The most charming towns of Portugal

The neighboring country, internationally recognized for its historical and cultural heritage and its great beaches, is much more than Lisbon, the capital and largest city. The only Portuguese-speaking country in Europe has small towns and cities whose streets are full of magic that give them features as their tradition or their beauty. From Five Sensations, we present some of the most attractive towns of Portugal.


The second most important city after Lisbon has a rich historical heritage that still provides a great cultural value despite having undergone modernization in recent decades. Porto has the greatest distance meter of Portugal, which covers not only the center of the city, but also the metropolitan area. Its historic center has been declared a World Heritage Site by UNESCO. Not surprisingly, it has attractions such as the Tower of Clerics, the highest steeple in all of Portugal and cultural tourism; Porto Cathedral, declared a National Monument, or the spectacular library, selected as the third most beautiful in the world by the British newspaper The Guardian in 2008 and in which some of the scenes of the film saga inspired Lello & Irmao Harry Potter.

catedral Oporto


The charm of this town in northern Portugal led her to be recognized as a World Heritage Site by UNESCO. Its medieval neighborhood of narrow streets and small houses colorful facades, is one of the main historical attractions. But if there is a claim in Guimarães, this is the highest part of the city, known as the Sacred Hill, where their three most important monuments: the Castle, built in the tenth century and is, since 2007, one of the seven wonders of the country; the church of San Miguel do Castelo, which was named the first king of Portugal and the Palace of the Dukes of Braganza, an impressive fifteenth century building that houses a rich art collection.



This Portuguese city bathed by the waters of the Mondego River boasts one of the oldest universities in Europe and the first one in Portugal. The architectural beauty of its Romanesque buildings enchants all visitors. Its main asset is the emblem University of Coimbra that houses real jewels of incalculable historical value inside, example of which is its Joanina Library, which has about 300,000 old books on theology, philosophy and law and is composed by tables of rosewood, ebony and jacaranda; chinoiserie designs with gold glazes and delicate frescoes ceilings. In addition to the campus, the town is well-known for its Cathedral Sé Velha from the twelfth century, one of the leading exponents of Portuguese Romanesque.



The most populous city in Portugal after Lisbon and Porto is one of the two points most famous Marian pilgrimage in the country along with Fátima. Its Sanctuary do Sameiro receives each year millions of visitors in search of spiritual redemption. Near the famous temple, it is the not less famous Sanctuary of Bom Jesus do Monte, a church of the nineteenth century with a neoclassical style that has a long stairway on its outside. From the hill of Monte Espinho, where the shrine is located, there is a viewpoint from which you can see the whole city and the wonderful natural environment that surrounds it. But the ecclesiastical architecture of this city does not finish there, then its Cathedral holds the not inconsiderable honor of being the oldest one in Portugal.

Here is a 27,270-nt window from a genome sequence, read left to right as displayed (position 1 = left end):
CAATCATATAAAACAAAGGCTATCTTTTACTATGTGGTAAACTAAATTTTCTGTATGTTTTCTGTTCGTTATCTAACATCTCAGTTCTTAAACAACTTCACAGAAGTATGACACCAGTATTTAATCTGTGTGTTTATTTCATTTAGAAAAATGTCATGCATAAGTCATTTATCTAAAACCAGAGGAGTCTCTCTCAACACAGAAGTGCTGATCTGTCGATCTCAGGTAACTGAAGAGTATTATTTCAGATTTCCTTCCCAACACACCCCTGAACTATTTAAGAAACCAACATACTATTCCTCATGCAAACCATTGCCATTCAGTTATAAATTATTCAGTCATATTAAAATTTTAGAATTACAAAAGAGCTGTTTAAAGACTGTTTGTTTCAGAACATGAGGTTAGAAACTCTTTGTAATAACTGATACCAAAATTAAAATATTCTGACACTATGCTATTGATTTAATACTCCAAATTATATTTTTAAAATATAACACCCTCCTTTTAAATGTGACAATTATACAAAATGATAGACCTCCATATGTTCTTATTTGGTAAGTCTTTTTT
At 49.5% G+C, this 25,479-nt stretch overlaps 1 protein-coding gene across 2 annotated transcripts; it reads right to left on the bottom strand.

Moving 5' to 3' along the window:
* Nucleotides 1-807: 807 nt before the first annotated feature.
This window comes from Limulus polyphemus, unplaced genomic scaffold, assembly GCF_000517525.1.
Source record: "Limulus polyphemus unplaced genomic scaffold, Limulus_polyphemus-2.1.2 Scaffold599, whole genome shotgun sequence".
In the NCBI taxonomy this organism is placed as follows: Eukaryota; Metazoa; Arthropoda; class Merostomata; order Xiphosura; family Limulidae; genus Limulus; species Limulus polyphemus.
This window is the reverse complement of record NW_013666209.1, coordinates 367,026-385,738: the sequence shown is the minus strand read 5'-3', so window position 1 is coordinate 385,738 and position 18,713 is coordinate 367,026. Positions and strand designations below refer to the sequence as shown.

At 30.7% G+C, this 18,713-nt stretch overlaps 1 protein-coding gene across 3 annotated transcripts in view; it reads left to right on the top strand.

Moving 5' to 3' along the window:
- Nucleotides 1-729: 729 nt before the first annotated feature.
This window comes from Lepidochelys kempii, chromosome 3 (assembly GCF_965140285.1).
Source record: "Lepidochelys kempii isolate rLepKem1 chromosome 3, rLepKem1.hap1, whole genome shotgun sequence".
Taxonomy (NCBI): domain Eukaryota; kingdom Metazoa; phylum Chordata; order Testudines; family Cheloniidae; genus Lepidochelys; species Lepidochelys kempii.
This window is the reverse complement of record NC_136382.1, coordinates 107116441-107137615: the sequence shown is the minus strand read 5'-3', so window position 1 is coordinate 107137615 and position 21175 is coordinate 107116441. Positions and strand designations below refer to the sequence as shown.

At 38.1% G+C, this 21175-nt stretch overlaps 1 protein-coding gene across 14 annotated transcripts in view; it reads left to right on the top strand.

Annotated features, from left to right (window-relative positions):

Sintra is one of the places most visited by all those who, having gone to Lisbon decide to make a tour around the Portuguese capital. It is a small town that, despite its reduced size, has many attractions –divided by a mountain– that earned it the declaration of World Heritage by UNESCO. On the hillside there is the historic center, the beautiful Sintra National Palace –decorated Manueline style–, the Museu do Brinquedo -dedicated to the toys- and the Quinta da Regaleira, an impressive manor house that usually lie unnoticed. In the upper part of the city, is the incredible Palacio da Pena, a building declared a World Heritage Site for its great beauty and historical significance. Very close to it are the ruins of the Castelo dos Mouros, a castle that was instrumental in the recapture of Portugal.



The name of this small town comes from the Latin “oppidum”, a name used in ancient times to refer to the walled cities. So it is not surprising that one of the main attractions of Obidos is precisely the belt medieval walls surrounding it. Built on a hill, this town counts among its heritage insignia with stunning Castelo de Dom Dinis who became, in 2007, in one of the seven wonders of Portugal, which currently houses an exclusive hotel. The picturesque village, very well preserved, was declared a National Heritage and has, in addition to the castle and the wall, a number of churches among which the Santa María, and an aqueduct 3 kilometers built in the sixteenth century at the request of Catherine of Austria and classified as Property of Public Interest.